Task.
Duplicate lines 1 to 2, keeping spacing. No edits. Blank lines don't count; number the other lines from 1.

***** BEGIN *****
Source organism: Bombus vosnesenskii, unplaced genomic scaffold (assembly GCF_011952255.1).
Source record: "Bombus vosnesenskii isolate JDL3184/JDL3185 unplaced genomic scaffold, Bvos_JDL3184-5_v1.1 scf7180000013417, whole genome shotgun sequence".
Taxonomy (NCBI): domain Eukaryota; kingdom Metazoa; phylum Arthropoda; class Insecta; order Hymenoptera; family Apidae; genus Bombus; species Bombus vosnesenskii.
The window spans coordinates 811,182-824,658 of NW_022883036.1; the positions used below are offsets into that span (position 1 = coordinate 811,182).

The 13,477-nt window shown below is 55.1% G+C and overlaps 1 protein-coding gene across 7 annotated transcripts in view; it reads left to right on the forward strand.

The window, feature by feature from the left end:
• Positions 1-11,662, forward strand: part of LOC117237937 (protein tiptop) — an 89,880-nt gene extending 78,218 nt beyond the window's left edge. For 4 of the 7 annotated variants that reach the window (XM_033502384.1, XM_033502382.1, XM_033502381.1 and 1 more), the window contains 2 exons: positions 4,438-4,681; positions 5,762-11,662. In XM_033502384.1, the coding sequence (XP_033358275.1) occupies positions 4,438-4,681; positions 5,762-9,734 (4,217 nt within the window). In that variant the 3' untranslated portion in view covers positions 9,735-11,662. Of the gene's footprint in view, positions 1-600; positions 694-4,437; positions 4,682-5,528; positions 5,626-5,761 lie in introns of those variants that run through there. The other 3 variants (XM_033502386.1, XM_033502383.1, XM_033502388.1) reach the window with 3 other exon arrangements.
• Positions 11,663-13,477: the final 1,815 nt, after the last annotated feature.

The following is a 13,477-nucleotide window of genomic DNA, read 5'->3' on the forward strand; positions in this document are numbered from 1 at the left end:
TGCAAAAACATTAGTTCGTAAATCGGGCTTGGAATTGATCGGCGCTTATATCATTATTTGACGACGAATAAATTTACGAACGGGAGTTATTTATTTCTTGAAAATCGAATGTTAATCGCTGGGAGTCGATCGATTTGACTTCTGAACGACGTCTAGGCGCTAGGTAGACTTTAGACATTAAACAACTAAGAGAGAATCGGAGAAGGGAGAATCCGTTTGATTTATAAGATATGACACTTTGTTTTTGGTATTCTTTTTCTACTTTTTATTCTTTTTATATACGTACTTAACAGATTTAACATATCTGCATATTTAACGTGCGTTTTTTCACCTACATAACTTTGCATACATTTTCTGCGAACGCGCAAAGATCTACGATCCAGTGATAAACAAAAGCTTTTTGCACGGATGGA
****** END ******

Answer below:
Source organism: Bombus vosnesenskii, unplaced genomic scaffold (assembly GCF_011952255.1).
Source record: "Bombus vosnesenskii isolate JDL3184/JDL3185 unplaced genomic scaffold, Bvos_JDL3184-5_v1.1 scf7180000013417, whole genome shotgun sequence".